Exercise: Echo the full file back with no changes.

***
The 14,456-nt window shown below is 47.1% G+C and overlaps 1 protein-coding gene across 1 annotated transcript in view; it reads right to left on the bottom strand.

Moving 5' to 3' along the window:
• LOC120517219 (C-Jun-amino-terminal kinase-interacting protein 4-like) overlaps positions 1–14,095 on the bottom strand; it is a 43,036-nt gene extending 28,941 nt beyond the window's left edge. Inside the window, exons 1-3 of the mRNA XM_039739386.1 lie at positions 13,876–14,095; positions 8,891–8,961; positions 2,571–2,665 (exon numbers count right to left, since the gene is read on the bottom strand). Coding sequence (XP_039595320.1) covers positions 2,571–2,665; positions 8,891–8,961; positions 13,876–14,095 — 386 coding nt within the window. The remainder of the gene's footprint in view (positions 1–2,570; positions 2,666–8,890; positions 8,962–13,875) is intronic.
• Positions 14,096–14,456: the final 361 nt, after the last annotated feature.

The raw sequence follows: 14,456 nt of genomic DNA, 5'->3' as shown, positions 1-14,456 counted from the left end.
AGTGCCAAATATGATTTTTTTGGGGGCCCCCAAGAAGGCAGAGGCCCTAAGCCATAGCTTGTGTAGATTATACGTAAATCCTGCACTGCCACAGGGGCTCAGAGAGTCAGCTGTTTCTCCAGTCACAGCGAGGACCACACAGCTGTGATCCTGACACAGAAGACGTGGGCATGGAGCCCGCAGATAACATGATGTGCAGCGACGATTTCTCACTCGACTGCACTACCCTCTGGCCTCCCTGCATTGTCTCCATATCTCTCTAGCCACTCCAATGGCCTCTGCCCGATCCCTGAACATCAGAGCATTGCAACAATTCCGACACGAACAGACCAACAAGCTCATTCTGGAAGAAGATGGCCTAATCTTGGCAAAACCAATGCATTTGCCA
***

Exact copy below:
The 14,456-nt window shown below is 47.1% G+C and overlaps 1 protein-coding gene across 1 annotated transcript in view; it reads right to left on the bottom strand.

Moving 5' to 3' along the window:
• LOC120517219 (C-Jun-amino-terminal kinase-interacting protein 4-like) overlaps positions 1–14,095 on the bottom strand; it is a 43,036-nt gene extending 28,941 nt beyond the window's left edge. Inside the window, exons 1-3 of the mRNA XM_039739386.1 lie at positions 13,876–14,095; positions 8,891–8,961; positions 2,571–2,665 (exon numbers count right to left, since the gene is read on the bottom strand). Coding sequence (XP_039595320.1) covers positions 2,571–2,665; positions 8,891–8,961; positions 13,876–14,095 — 386 coding nt within the window. The remainder of the gene's footprint in view (positions 1–2,570; positions 2,666–8,890; positions 8,962–13,875) is intronic.
• Positions 14,096–14,456: the final 361 nt, after the last annotated feature.

The raw sequence follows: 14,456 nt of genomic DNA, 5'->3' as shown, positions 1-14,456 counted from the left end.
AGTGCCAAATATGATTTTTTTGGGGGCCCCCAAGAAGGCAGAGGCCCTAAGCCATAGCTTGTGTAGATTATACGTAAATCCTGCACTGCCACAGGGGCTCAGAGAGTCAGCTGTTTCTCCAGTCACAGCGAGGACCACACAGCTGTGATCCTGACACAGAAGACGTGGGCATGGAGCCCGCAGATAACATGATGTGCAGCGACGATTTCTCACTCGACTGCACTACCCTCTGGCCTCCCTGCATTGTCTCCATATCTCTCTAGCCACTCCAATGGCCTCTGCCCGATCCCTGAACATCAGAGCATTGCAACAATTCCGACACGAACAGACCAACAAGCTCATTCTGGAAGAAGATGGCCTAATCTTGGCAAAACCAATGCATTTGCCA